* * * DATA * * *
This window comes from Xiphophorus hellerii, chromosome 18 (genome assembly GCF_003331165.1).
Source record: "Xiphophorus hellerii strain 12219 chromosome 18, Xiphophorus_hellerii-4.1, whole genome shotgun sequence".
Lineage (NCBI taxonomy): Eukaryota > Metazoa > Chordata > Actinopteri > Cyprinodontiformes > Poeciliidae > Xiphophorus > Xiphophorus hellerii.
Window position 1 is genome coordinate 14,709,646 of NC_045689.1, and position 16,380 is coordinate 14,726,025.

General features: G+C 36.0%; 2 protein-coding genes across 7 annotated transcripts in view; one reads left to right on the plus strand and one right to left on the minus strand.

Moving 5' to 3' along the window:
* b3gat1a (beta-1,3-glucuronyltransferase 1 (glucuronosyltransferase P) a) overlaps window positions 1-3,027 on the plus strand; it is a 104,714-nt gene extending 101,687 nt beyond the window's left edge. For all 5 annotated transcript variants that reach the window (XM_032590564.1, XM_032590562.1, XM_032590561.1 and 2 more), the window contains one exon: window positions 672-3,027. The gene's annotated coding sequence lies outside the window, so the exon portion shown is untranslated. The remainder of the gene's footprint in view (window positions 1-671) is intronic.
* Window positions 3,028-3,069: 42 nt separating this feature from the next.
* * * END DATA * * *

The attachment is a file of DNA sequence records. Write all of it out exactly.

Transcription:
This window comes from Xiphophorus hellerii, chromosome 18 (genome assembly GCF_003331165.1).
Source record: "Xiphophorus hellerii strain 12219 chromosome 18, Xiphophorus_hellerii-4.1, whole genome shotgun sequence".
Lineage (NCBI taxonomy): Eukaryota > Metazoa > Chordata > Actinopteri > Cyprinodontiformes > Poeciliidae > Xiphophorus > Xiphophorus hellerii.
Window position 1 is genome coordinate 14,709,646 of NC_045689.1, and position 16,380 is coordinate 14,726,025.

General features: G+C 36.0%; 2 protein-coding genes across 7 annotated transcripts in view; one reads left to right on the plus strand and one right to left on the minus strand.

Moving 5' to 3' along the window:
* b3gat1a (beta-1,3-glucuronyltransferase 1 (glucuronosyltransferase P) a) overlaps window positions 1-3,027 on the plus strand; it is a 104,714-nt gene extending 101,687 nt beyond the window's left edge. For all 5 annotated transcript variants that reach the window (XM_032590564.1, XM_032590562.1, XM_032590561.1 and 2 more), the window contains one exon: window positions 672-3,027. The gene's annotated coding sequence lies outside the window, so the exon portion shown is untranslated. The remainder of the gene's footprint in view (window positions 1-671) is intronic.
* Window positions 3,028-3,069: 42 nt separating this feature from the next.